Back to Boboland

When I wrote about the protagonists of Rinkitink in Oz, I mentioned that one of them turned out to be Prince Bobo of Boboland under the enchantment of an evil sorcerer.

So what is Boboland? Well, really all L. Frank Baum told us about it in the text of any of his books is that it’s “far to the south of [the Nome Kingdom] but bordering on the Deadly Desert opposite to the Land of Oz.” It’s shown on the map from the Tik-Tok endpapers, however, and appears to be above the underground lands visited in Dorothy and the Wizard. It’s never mentioned in any of Ruth Plumly Thompson’s books either, but John R. Neill used it in Scalawagons as the former home of the Puckerts, also known as Nota-Bells. They’re a group of eighty-eight little men with long beards and bells on their heads. The Nota-Bells are able to float in the air, using their beards to stay aloft, and claim to ring in the ears of composers to inspire them.

When they come to the Emerald City, Ozma consults the Book of Magic Tribes, and finds the bell-men listed among several other “lost or strayed bands from Boboland,” also including Crinks, Chuckerts, Elfeons, Jollericks, Spunkers, Gadixies, and Giffers. There’s no indication as to what these other tribes might be, but Ruth Berman did a bit of speculating on the subject a few years ago. As for the Puckerts themselves, they are said to come from the Sugar Pyramids, but had disappeared 700 years previously to when the Book of Magic Tribes was written. Neill apparently got the idea of sugar pyramids from the way sugar was once commonly packaged in Europe.

The Puckerts remember the pyramids and miss the sweets they used to eat there, but say they don’t want to go back because the place was “swarming with ants and relatives.” So they remain in the Emerald City, where they serve as bell-ringers in one of the palace towers.

I think Boboland could use some more exploration. Did Prince Bobo ever return there, and are any other members of his family still there? What happened to the sorcerer who enchanted the prince? Are there any unusual beings remaining there? I did a little bit with the country in my story “Return to Boboland”, but I’m not really satisfied with it now. I do think some of my ideas, like Groanos and the Light-Heads, could be salvaged, though.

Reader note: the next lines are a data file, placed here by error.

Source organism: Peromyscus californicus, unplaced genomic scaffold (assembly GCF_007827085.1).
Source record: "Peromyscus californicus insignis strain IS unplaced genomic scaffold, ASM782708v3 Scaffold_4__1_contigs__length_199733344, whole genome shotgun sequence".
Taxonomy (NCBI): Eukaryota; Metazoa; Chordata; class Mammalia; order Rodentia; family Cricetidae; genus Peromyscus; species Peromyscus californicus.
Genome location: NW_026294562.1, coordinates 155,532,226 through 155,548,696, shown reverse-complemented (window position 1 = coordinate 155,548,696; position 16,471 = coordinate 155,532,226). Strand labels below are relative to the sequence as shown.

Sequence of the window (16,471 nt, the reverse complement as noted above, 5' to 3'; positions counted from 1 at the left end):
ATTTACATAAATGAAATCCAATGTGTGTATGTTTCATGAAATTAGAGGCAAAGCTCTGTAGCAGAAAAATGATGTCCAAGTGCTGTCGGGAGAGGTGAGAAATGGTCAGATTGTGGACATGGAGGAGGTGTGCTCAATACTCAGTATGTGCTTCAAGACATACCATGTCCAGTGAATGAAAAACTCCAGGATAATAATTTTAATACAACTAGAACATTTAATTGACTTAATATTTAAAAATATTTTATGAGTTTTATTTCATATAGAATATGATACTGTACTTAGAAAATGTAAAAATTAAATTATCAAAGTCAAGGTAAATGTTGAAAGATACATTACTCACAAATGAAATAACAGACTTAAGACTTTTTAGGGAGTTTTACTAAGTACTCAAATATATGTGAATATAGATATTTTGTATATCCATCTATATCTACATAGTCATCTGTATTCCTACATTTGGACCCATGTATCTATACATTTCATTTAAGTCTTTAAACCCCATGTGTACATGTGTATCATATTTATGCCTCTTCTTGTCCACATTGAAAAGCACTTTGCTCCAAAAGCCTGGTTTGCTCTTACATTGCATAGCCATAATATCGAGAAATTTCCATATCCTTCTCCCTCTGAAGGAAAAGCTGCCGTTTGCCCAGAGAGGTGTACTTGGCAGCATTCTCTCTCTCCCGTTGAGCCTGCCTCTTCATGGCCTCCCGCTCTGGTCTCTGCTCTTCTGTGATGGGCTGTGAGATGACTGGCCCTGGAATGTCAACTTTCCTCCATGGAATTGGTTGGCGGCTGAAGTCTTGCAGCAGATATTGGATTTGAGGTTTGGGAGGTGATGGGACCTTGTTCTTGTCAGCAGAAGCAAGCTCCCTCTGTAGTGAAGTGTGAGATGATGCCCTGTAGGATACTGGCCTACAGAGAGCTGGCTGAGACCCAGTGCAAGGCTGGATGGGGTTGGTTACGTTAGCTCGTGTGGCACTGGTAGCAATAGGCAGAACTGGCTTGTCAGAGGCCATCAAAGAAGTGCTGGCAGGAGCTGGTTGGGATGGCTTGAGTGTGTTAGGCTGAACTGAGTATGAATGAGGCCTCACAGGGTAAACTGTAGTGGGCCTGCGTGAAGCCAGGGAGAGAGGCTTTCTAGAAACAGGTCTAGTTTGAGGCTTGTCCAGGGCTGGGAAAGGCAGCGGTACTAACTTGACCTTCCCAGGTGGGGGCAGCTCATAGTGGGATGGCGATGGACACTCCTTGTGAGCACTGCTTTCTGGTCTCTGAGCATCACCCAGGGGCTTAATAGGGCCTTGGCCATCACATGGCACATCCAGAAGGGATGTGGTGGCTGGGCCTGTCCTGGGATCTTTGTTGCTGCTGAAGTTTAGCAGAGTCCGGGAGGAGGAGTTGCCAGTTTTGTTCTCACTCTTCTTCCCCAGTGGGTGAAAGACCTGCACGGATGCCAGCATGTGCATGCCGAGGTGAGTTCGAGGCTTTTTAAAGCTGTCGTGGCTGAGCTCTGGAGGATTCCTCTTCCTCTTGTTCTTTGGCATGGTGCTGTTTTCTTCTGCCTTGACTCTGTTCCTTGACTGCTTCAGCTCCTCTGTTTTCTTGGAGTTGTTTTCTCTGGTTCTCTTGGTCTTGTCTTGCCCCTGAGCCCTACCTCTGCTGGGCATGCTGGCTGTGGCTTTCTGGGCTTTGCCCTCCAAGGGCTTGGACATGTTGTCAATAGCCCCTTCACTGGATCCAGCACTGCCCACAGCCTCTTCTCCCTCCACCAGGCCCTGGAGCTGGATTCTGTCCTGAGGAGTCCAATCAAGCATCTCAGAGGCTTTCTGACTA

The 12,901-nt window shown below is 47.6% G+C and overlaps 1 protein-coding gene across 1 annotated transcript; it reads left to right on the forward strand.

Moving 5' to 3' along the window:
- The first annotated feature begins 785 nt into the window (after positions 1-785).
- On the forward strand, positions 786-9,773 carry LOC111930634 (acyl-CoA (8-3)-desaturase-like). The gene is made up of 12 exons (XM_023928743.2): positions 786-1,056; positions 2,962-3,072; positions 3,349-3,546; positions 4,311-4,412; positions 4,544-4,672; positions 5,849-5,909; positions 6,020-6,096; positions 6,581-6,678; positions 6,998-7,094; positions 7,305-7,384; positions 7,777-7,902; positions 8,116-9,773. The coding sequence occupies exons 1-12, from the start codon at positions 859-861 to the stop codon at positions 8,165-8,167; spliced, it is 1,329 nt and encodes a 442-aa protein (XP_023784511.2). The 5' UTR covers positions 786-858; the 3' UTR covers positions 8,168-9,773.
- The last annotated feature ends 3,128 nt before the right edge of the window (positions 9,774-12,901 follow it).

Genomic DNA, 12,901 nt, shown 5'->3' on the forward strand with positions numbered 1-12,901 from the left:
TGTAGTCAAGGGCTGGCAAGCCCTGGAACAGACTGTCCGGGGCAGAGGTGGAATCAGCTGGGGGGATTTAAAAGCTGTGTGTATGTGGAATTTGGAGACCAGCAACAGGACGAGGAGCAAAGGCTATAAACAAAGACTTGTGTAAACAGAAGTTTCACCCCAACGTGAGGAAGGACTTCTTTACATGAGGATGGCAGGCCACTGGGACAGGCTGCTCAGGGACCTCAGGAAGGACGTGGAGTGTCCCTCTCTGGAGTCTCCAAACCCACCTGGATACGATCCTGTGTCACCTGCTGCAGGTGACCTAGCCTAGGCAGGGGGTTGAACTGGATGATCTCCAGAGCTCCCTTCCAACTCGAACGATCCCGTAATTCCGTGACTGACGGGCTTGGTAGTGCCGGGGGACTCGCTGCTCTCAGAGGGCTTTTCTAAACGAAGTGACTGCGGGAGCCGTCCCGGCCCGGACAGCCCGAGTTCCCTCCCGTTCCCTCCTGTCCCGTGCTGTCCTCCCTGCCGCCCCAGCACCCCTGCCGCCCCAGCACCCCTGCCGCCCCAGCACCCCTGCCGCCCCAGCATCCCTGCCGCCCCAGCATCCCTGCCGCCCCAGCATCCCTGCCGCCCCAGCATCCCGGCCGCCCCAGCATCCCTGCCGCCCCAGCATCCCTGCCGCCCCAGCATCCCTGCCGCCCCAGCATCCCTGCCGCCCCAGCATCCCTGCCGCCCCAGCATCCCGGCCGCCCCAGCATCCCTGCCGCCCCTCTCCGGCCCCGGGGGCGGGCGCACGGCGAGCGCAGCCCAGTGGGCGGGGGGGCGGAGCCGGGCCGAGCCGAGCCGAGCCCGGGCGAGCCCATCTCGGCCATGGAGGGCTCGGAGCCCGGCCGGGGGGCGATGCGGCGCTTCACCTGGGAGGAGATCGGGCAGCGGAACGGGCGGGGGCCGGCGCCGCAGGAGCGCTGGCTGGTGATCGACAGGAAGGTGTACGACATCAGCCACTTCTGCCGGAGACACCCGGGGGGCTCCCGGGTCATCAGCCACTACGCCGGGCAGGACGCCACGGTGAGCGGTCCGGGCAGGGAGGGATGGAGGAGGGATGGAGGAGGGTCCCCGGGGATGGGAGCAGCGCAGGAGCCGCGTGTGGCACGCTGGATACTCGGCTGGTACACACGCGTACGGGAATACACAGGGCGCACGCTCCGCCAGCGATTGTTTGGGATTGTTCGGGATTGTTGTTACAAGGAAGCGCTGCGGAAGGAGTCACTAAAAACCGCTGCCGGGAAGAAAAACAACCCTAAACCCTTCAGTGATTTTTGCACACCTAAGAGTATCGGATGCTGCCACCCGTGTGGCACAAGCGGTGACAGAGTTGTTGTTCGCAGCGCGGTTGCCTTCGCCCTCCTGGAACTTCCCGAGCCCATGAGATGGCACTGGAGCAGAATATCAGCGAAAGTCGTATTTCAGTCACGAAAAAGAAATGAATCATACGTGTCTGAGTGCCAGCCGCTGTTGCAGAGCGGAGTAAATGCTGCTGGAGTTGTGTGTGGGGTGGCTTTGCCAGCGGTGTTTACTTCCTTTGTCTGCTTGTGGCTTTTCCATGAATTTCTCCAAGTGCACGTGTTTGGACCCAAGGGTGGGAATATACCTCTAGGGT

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6 Responses to Back to Boboland

  1. J. L. Bell says:

    I like to think that Boboland is a republic, with Bobo a remnant of the royal family that the populace no longer wants to rule them. As a republic, Boboland is a little more “civilized” and therefore a little less of a fairyland than some of its neighbors, which is why it’s possible for a prince to be turned into a goat but unusual for a non-enchanted goat to talk. As to why I like to think that, it would add variety to the countries of the Nonestic region, most of which are ho-hum hereditary monarchies.

    • Nathan says:

      I suppose that could explain why Bobo returned to Gilgad with Rinktink rather than to his old home. It would have been an opportunity for him to remain in a royal court. If Boboland has elections, though, does that mean they have to contend with the Heelers?

      • vilajunkie says:

        Only if they elect via shoes, I guess. Seriously, who ever heard of voting by shoe?! And once the votes are counted, how do they know whose shoes are whose (since I assume Ozites wear mostly the same styles and colors of shoes and imagine have multiple shoes of the same sizes and same styles…)? And what about the people who couldn’t vote with shoes, such as the Scarecrow, Tin Man, Scraps, and Cowardly Lion–are they given 3/5ths of a vote because they’re not flesh-and-blood humanoids?

      • Nathan says:

        Actually, Wonder City says that the Heelers ate votes, not shoes in particular. I’ve heard rumors that some of them have recently been posing as Diebold machines. {g}

        Since the Ozlection was entirely the work of Neill’s editor, I have to suspect this person used shoes as votes because shoes already featured in the story as Jack Pumpkinhead’s orchestra and glee club. It really didn’t make sense, though. Professor Wogglebug rejects the Scarecrow’s idea of using umbrellas as votes because some people have more than one umbrella, but I’m sure some people in Oz have more than one pair of shoes as well. If they didn’t, wouldn’t they have to walk around with a bare or stocking foot after casting their votes? The description of the meeting also says that the Scarecrow and Tin Woodman took off their right shoes to vote for Ozma, but the former’s boots double as his feet, and I’ve never seen any indication that Nick wears shoes. For what it’s worth, I don’t believe any of the animals voted at all, which seems a bit off.

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